Is Greek Yogurt Good for You?

Is Greek Yogurt Good for You?
Greek yogurt is one of those foods that contradicts the saying "if it tastes good, it must be bad for you." The yogurt is heavily strained to remove liquid whey and lactose, leaving behind a tangy, creamy product. Plain Greek yogurt has double the protein, half the carbs and half the sodium of the regular variety. Additionally, Greek yogurt can easily be swapped for other fats when baking or cooking. Keep in mind, however, that some varieties of Greek yogurt are high in fat and have less calcium than regular yogurt. Additionally, Greek yogurt is nearly double the cost of regular varieties.
Protein keeps you feeling full longer and may help your weight loss efforts, but protein shakes and bars are often high in sugar and flat in taste. Greek yogurt is a good alternative. A single 6-ounce serving has between 15 and 20 grams of protein compared to the 9 grams in a serving of regular yogurt. Make a smoothie with Greek yogurt and fruit for breakfast, and you should stay quite full until lunch.
Greek yogurt typically contains only half the sodium or salt as the regular variety. A high sodium diet can cause hypertension and may increase your risk of developing heart disease. Greek yogurt has approximately 50 milligrams per 6-ounce serving, Therefore, Greek yogurt does not exceed the American Medical Association's recommended total daily limit of 1.5 grams per day. However, you should consult your health care provider if you are on a low-sodium diet to make sure yogurt is acceptable.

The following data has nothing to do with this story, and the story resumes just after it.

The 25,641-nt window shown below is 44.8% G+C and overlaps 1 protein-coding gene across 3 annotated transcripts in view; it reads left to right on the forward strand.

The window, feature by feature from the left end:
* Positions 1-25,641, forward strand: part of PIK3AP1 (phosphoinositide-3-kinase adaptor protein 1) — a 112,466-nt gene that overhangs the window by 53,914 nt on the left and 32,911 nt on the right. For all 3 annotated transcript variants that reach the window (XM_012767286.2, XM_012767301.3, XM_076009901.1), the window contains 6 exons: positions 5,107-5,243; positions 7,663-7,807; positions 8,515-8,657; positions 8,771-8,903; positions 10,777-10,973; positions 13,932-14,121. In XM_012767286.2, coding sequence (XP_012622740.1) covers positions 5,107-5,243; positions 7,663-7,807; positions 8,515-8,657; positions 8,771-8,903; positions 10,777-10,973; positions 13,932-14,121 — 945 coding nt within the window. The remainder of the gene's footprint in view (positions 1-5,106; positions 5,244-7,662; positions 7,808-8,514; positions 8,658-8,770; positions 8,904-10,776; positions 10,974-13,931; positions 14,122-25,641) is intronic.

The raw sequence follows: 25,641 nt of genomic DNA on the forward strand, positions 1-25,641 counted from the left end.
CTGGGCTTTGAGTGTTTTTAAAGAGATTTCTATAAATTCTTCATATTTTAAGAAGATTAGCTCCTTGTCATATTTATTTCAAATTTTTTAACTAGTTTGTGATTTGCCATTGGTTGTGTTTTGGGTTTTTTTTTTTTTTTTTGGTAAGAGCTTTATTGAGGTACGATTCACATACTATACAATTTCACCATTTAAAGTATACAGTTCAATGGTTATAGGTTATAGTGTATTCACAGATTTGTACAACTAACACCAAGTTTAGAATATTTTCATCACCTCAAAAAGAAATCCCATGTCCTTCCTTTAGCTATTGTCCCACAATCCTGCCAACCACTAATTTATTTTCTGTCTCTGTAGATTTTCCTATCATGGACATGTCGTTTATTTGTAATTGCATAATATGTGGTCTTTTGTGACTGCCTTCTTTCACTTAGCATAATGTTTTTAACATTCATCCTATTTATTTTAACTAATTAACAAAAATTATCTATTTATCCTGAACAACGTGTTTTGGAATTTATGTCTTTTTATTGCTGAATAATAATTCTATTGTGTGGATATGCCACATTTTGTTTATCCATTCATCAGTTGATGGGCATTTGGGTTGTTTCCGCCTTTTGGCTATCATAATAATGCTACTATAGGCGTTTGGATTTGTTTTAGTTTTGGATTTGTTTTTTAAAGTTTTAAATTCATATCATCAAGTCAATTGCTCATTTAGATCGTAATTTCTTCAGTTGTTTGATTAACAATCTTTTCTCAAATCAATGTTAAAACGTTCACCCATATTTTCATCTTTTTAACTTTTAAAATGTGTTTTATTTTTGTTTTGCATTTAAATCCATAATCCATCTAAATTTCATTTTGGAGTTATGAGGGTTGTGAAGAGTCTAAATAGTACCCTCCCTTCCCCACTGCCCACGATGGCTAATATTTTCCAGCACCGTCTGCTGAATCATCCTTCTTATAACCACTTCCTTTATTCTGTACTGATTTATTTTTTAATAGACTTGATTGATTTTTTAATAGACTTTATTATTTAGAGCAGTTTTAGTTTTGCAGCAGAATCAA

Greek yogurt is a low-carb dieter's dream with only 5 to 8 grams of carbohydrates per serving. Plain, regular yogurt has double or triple the number of carbohydrates. Keep in mind, however, that flavored yogurts have added sugar and fruit, which will increase the carb count significantly.
Because of its thick, creamy texture, Greek yogurt can be substituted for other fats in baked goods. Swap cream cheese, oil, butter, sour cream or mayonnaise with yogurt to cut calories and boost the protein content of your favorite desserts. Greek yogurt can also be part of savory dishes. For instance, you might top a burrito with a dollop of yogurt instead of sour cream or mix it up with seasonings to make a vegetable dip.

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